If you bands and labels could get your act together and upload your own stuff, you would enable me to enjoy guilt-free listening to classics while I file these TPS reports. Me, and millions of other faceless workers at anonymous jobs in generic companies across the world, would really appreciate it.

How to analyze music

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Recent posting of an interesting article about transcendent realization in metal provoked a number of confused comments, none of which addressed the substance of the article. The objection was to modern metal, which many view as a misbegotten genre, and to secondarily to the bands involved.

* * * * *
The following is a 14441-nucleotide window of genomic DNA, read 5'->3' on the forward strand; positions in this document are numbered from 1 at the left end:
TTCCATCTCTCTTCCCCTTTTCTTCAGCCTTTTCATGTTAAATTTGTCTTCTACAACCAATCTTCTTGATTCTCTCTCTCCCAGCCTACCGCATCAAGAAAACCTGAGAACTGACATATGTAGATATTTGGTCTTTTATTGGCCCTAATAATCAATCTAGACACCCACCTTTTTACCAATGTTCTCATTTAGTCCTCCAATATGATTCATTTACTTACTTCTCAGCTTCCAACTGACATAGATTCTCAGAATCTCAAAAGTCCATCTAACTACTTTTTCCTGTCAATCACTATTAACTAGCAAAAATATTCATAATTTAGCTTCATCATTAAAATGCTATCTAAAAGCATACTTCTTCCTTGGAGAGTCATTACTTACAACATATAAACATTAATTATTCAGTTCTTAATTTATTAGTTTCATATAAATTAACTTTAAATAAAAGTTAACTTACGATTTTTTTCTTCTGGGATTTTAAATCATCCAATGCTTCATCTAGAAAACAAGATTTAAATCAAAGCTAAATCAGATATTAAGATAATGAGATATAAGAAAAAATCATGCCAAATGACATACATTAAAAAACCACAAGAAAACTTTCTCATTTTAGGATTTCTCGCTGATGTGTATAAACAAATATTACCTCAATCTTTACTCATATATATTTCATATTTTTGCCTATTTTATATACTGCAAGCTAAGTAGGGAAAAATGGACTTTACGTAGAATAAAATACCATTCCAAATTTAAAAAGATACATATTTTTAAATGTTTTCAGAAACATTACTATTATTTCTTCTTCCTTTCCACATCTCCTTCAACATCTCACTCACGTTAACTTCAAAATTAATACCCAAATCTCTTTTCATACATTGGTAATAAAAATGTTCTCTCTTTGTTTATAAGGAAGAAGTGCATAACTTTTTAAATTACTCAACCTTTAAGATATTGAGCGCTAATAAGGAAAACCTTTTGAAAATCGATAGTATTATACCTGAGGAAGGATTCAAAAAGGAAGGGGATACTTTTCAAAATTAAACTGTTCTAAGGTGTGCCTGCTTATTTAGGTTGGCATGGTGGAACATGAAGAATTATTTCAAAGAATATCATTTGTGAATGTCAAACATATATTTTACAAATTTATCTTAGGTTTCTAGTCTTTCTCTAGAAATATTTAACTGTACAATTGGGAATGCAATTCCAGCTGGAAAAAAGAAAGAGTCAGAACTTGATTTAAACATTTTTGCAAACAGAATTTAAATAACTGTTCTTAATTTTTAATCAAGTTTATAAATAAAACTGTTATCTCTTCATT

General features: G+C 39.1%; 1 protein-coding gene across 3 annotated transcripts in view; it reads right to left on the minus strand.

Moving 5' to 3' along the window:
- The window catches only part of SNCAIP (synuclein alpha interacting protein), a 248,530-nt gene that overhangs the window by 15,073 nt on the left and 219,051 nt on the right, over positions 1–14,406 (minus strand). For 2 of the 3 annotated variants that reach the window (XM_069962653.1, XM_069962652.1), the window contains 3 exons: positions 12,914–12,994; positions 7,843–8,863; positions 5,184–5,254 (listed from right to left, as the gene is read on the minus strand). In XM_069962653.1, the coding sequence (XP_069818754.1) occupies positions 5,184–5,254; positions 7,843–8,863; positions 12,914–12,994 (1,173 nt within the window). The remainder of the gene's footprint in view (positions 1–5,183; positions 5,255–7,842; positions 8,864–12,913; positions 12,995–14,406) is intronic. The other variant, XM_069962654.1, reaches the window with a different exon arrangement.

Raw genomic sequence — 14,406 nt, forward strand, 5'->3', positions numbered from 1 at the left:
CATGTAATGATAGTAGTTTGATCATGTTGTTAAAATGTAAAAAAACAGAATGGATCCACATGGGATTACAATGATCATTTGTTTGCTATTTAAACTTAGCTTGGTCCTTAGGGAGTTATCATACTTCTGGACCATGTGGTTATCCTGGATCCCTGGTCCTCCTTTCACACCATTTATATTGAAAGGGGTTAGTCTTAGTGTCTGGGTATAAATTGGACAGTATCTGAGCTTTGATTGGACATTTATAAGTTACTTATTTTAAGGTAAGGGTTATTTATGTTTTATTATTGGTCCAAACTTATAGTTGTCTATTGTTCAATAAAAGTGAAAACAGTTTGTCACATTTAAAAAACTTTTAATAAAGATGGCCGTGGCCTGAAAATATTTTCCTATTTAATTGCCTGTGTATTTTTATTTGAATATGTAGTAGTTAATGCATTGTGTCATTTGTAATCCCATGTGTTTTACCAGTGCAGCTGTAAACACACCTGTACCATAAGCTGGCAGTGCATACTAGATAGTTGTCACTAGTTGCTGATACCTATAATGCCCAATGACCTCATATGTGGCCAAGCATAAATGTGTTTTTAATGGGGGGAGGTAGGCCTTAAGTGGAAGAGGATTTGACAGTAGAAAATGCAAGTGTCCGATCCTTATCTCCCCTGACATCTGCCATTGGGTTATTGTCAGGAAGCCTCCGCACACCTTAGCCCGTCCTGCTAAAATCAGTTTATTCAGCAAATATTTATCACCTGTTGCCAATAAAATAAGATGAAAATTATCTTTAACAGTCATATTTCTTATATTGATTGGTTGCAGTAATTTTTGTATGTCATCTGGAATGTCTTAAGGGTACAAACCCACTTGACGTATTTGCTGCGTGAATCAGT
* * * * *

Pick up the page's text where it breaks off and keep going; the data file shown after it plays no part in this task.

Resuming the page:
As a thought experiment, I thought I might share some thoughts on analysis of metal. You will not find nice easy binaries and “objective” analyses here, more like qualitative assessments in a shifting frame of reference. Mostly these are questions which do not resolve to nice, uniform and balanced answers. They embrace the controversy.

However, you will find that as you look back over the journey — and that is the best metaphor for experiencing music, that of looking into a field of data — you will see that taken as a whole, the details point toward an overall picture. Your job then is to assess that against all other music and place it in context.

I start with these general questions:

  1. What changes between start and finish?
  2. What patterns can be found?
  3. Do these patterns form a language of sorts?
  4. If so, does it lead to the conclusion?